Globalization and Armed Conflict addresses one of the most important and controversial issues of our time: Does global economic integration foster or suppress violent disputes within and between states? Here, cutting-edge research by leading figures in international relations shows that expanding commercial ties between states pacifies some, but not necessarily all, political relationships. The authors demonstrate that the pacific effect of economic integration hinges on democratic structures, the size of the global system, the nature of the trade goods, and a reduced influence of the military on political decisions. In sum, this book demonstrates how important the still fragile 'capitalist peace' is.
|Publisher:||Rowman & Littlefield Publishers, Inc.|
|Product dimensions:||6.22(w) x 9.24(h) x 1.05(d)|
About the Author
Gerald Schneider is professor of political science at the University of Konstanz. Katherine Barbieri is assistant professor of political science at Vanderbilt University. Nils Petter Gleditsch is senior research fellow at the International Peace Research Institute, 'slo.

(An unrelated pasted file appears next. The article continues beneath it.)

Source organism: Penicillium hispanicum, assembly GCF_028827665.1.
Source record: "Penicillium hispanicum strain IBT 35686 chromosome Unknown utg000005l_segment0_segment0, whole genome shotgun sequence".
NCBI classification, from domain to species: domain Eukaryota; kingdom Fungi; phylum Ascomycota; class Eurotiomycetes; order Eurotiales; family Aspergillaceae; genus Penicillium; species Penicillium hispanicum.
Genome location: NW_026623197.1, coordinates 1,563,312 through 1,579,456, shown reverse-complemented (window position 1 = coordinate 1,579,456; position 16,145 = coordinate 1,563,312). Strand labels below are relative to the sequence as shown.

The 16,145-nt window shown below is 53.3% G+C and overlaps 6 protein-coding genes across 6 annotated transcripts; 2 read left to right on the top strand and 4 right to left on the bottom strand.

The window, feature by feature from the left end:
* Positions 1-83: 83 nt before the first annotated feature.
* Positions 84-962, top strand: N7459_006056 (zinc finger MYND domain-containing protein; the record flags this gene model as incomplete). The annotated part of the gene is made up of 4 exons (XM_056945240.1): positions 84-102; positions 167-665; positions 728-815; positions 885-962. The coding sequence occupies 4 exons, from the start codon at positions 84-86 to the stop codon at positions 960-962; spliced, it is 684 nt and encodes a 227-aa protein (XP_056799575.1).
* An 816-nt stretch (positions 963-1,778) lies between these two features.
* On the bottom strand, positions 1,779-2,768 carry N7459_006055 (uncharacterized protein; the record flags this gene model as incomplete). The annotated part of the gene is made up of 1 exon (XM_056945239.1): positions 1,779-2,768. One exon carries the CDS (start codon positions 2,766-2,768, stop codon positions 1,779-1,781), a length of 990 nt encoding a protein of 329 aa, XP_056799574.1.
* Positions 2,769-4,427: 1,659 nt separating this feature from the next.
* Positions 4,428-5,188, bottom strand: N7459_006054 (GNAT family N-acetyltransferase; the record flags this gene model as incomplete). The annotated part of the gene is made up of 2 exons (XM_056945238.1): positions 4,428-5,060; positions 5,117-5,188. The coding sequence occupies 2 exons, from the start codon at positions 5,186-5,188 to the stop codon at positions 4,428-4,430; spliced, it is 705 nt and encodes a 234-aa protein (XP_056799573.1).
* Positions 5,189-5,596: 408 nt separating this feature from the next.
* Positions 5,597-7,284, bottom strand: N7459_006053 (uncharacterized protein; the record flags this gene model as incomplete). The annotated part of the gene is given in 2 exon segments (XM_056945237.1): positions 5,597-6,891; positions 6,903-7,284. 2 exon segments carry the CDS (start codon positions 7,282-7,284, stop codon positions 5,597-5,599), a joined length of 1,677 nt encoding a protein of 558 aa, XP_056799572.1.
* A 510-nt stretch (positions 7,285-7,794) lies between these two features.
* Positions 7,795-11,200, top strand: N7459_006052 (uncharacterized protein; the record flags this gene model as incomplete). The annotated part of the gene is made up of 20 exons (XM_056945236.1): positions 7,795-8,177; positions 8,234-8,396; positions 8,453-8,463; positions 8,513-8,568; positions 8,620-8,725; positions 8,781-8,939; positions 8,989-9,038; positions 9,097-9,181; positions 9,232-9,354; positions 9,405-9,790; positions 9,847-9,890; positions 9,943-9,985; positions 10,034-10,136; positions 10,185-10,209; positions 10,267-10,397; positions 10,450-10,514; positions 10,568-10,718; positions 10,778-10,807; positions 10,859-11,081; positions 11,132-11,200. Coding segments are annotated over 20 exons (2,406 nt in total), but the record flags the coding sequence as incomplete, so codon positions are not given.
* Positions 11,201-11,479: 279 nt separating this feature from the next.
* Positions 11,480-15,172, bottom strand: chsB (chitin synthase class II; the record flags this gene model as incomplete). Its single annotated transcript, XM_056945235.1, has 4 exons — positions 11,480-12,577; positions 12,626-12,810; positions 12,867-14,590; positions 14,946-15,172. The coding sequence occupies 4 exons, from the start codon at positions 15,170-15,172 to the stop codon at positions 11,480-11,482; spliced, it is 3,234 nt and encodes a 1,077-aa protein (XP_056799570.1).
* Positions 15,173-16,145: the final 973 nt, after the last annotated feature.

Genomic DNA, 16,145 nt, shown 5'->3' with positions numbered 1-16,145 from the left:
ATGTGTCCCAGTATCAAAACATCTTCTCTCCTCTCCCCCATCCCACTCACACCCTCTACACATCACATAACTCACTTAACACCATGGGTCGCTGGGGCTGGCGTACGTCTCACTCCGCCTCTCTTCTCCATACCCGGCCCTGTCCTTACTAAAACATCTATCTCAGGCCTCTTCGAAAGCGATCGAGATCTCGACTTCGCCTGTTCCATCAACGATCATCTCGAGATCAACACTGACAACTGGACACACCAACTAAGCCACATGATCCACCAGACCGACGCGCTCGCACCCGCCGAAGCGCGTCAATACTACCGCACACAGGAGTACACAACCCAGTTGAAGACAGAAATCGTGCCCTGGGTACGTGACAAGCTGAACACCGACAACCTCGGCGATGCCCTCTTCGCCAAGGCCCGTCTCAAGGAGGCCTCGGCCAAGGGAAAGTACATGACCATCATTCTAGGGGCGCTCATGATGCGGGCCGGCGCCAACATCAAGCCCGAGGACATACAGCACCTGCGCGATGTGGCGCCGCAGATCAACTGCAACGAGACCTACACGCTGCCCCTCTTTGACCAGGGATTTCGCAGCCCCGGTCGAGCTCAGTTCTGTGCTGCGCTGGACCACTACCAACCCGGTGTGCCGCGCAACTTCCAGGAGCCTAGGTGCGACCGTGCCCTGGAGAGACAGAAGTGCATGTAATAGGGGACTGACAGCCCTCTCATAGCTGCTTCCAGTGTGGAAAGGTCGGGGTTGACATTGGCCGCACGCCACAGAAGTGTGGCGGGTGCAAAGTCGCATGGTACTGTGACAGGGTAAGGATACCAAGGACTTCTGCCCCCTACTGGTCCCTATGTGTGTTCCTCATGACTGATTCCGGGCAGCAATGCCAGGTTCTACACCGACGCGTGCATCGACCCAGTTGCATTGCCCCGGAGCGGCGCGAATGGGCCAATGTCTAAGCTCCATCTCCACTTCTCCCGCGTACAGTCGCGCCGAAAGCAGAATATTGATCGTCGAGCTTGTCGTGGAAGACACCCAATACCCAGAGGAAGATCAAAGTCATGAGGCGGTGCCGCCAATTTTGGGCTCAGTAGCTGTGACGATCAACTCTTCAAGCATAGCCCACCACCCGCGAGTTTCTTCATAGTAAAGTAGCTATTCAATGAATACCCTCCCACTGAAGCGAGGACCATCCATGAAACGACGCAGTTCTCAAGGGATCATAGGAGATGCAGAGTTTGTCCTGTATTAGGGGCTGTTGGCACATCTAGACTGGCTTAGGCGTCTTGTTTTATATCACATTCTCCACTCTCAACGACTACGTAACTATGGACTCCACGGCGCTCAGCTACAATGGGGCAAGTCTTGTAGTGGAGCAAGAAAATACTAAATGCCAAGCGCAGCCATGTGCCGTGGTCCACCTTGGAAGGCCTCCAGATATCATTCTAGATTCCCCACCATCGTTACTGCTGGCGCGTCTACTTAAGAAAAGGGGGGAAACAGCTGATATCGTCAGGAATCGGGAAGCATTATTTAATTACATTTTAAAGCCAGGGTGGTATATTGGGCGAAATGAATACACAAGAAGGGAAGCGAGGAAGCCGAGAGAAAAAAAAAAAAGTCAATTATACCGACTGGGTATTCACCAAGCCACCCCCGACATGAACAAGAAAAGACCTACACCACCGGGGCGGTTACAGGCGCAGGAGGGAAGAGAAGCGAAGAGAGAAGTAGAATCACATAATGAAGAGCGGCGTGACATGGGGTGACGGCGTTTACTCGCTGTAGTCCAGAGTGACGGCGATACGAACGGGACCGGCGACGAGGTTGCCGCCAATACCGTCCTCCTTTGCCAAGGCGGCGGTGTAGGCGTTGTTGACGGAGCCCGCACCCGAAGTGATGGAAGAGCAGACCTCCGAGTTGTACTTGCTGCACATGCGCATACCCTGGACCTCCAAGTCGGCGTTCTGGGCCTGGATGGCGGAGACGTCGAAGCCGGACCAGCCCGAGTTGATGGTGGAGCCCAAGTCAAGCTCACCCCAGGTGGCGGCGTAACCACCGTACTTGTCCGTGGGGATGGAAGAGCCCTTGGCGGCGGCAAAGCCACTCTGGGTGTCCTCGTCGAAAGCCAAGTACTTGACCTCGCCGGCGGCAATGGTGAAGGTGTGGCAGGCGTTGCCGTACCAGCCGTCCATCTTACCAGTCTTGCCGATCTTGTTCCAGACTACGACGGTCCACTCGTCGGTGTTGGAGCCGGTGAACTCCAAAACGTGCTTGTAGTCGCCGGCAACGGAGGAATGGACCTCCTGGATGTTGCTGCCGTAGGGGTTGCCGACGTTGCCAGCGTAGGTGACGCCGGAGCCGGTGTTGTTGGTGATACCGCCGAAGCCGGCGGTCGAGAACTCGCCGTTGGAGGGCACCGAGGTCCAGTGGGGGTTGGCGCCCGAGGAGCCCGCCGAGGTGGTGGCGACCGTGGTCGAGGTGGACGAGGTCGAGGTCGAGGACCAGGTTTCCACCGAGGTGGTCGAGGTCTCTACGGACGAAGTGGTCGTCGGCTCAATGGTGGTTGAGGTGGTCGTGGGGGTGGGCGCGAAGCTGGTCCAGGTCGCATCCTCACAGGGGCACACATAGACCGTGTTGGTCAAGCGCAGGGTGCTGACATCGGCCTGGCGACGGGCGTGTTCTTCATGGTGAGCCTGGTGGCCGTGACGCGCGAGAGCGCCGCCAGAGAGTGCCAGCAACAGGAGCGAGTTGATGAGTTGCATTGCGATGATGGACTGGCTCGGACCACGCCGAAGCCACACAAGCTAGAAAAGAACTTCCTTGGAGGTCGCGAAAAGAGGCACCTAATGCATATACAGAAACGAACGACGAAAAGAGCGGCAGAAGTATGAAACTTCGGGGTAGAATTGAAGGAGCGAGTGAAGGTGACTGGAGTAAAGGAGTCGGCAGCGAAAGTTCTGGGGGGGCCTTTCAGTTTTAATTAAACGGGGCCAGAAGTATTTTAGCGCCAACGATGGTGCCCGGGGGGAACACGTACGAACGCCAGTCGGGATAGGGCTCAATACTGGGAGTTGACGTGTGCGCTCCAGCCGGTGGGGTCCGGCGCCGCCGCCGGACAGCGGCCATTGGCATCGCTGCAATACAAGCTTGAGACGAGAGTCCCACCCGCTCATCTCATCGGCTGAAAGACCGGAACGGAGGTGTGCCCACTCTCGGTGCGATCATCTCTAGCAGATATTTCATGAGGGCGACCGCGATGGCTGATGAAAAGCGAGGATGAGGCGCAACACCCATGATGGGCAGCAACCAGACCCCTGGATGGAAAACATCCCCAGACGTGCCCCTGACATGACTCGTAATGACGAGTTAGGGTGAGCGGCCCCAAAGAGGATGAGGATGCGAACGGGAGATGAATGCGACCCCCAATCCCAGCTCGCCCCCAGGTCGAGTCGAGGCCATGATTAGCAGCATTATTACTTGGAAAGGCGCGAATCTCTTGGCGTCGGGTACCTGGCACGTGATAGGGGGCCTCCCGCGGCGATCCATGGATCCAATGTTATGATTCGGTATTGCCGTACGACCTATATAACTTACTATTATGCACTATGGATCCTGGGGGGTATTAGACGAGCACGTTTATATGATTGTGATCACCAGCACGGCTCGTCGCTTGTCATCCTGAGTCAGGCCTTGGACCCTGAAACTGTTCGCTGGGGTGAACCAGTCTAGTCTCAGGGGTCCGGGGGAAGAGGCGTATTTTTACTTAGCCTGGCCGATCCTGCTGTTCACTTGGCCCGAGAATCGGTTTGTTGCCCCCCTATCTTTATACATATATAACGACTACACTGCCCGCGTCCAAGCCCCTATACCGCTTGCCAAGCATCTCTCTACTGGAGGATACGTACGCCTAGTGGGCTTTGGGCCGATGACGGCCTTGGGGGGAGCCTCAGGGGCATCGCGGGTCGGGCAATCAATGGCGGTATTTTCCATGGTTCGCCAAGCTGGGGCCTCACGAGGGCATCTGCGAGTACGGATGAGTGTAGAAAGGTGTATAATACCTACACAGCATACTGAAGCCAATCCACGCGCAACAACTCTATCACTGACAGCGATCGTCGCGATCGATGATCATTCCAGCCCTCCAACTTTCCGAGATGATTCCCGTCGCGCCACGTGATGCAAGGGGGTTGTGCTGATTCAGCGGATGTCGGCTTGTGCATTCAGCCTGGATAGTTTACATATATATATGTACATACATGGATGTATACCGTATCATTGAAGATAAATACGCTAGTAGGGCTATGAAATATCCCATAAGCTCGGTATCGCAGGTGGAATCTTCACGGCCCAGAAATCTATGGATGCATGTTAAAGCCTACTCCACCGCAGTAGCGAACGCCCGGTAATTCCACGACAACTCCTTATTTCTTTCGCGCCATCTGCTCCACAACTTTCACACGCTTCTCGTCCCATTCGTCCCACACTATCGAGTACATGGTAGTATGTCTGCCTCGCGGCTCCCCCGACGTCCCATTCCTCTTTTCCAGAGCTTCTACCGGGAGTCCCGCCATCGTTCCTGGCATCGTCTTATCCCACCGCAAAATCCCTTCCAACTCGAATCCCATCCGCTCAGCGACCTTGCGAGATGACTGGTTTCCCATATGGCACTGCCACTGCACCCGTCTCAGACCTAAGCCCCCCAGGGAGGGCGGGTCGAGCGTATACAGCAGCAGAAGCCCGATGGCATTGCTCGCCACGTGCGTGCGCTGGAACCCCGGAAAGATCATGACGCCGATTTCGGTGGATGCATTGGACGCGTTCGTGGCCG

Table of Contents
Part 1 I Competing Models of the Peace-Through-Globalization Hypothesis Chapter 2 Does Globalization Contribute to Peace? A Critical Survey of the Literature Chapter 3 Multilateral Interactions in the Trade-Conflict Model Chapter 4 When Do 'Relative Gains' Impede Trade? Chapter 5 Extending the Multi-Country Model of Trade and Conflict Chapter 6 The Domestic Roots of Commercial Liberalism: A Sector-Specific Approach Chapter 7 How Globalization Can Reduce International Conflict Part 8 II Empirical Contributions Chapter 9 Assessing the Liberal Peace with Alternative Specifications: Trade Still Reduces Conflict Chapter 10 Modeling Dynamics in the Study of Conflict: A Comment on Oneal and Russett Chapter 11 Modeling Conflict While Studying Dynamics: A Response to Nathaniel Beck Chapter 12 The Trade and Conflict Debate: Exploring the Frontier Chapter 13 Development and the Liberal Peace: What Does it Take to be a Trading State? Chapter 14 Institutions, Interdependence, and International Conflict Chapter 15 Globalization and Internal Conflict Chapter 16 The Trade-Disruption Hypothesis and the Liberal Economic Theory of Peace Chapter 17 Does War Disrupt Trade? Chapter 18 Globalization: Creative Destruction and the Prospect of a Capitalist Peace